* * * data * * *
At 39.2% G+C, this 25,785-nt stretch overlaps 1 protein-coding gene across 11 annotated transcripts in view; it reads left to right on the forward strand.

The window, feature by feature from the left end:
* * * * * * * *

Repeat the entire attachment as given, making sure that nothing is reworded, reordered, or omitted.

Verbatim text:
At 39.2% G+C, this 25,785-nt stretch overlaps 1 protein-coding gene across 11 annotated transcripts in view; it reads left to right on the forward strand.

The window, feature by feature from the left end: